Posted on October 3, 2012 at 4:52 pm by Lyle Denniston
On Wednesday, the Supreme Court was well into its exploration of a legal standard for deciding whether the government must pay for damage to private property when it turns loose water from a river dam, and flooding is caused — over and over again. But as soon as the government’s lawyer took his turn at the lectern, the Justices heard the equivalent of a plea that “trust us” should be the standard, that it is up to the government to decide on “burdens and benefits.” This boldness was something of a jolt to the oral argument in Arkansas Game & Fish Commission v. United States, and left some Justices in wonderment. “I must be slow today,” said Justice Sonia Sotomayor. “I am having trouble with your articulation of your test.”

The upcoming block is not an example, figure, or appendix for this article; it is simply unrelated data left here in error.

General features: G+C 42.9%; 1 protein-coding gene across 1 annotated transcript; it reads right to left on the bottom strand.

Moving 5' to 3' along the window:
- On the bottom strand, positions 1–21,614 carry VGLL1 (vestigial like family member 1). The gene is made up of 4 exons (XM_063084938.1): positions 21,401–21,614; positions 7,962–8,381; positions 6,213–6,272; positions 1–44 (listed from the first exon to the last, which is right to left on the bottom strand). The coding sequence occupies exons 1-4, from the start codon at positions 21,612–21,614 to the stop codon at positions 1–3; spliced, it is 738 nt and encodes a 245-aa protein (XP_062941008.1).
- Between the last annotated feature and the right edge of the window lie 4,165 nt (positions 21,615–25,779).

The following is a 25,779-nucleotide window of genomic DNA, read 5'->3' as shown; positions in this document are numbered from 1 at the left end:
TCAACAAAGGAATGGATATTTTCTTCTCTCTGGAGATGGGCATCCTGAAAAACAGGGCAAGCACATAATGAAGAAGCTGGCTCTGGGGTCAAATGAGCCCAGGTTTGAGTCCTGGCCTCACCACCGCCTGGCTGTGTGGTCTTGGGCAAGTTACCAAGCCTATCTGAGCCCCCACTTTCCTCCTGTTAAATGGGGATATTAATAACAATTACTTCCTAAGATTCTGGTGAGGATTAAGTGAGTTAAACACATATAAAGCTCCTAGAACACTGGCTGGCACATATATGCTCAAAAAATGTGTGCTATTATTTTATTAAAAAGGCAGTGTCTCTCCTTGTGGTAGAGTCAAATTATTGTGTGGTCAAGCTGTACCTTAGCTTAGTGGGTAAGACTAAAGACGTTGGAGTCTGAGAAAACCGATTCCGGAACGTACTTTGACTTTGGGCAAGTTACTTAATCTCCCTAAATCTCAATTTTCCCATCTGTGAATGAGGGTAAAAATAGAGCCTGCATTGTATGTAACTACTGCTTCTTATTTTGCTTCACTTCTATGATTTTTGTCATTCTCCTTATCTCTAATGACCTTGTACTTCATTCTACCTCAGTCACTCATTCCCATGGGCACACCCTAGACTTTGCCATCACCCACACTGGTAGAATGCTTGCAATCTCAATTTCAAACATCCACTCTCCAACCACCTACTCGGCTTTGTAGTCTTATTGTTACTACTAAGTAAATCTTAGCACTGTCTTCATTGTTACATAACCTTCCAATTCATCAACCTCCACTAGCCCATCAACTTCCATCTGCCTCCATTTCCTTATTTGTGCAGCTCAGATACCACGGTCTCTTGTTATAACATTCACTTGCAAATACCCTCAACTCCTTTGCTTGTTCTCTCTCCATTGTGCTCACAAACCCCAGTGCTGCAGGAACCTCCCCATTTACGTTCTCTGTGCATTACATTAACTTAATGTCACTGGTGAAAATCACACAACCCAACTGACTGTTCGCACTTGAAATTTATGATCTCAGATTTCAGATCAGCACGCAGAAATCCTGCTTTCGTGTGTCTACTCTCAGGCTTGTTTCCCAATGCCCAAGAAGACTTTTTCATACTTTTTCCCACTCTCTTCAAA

Basically, Deputy U.S. Solicitor General Edwin S. Kneedler offered a test that apparently would allow the government to operate the river dams it builds in a way that it deeems best, on the premise that those downstream should realize that having riverfront property entails a lot of risks. Moreover, the test is based in part on the fact that Congress has mandated that the government cannot be made to pay for the “incidental consequence” of downstream flooding from dams. The latter point prompted Justice Antonin Scalia to say that Congress cannot overrule the Constitution’s Taking Clause.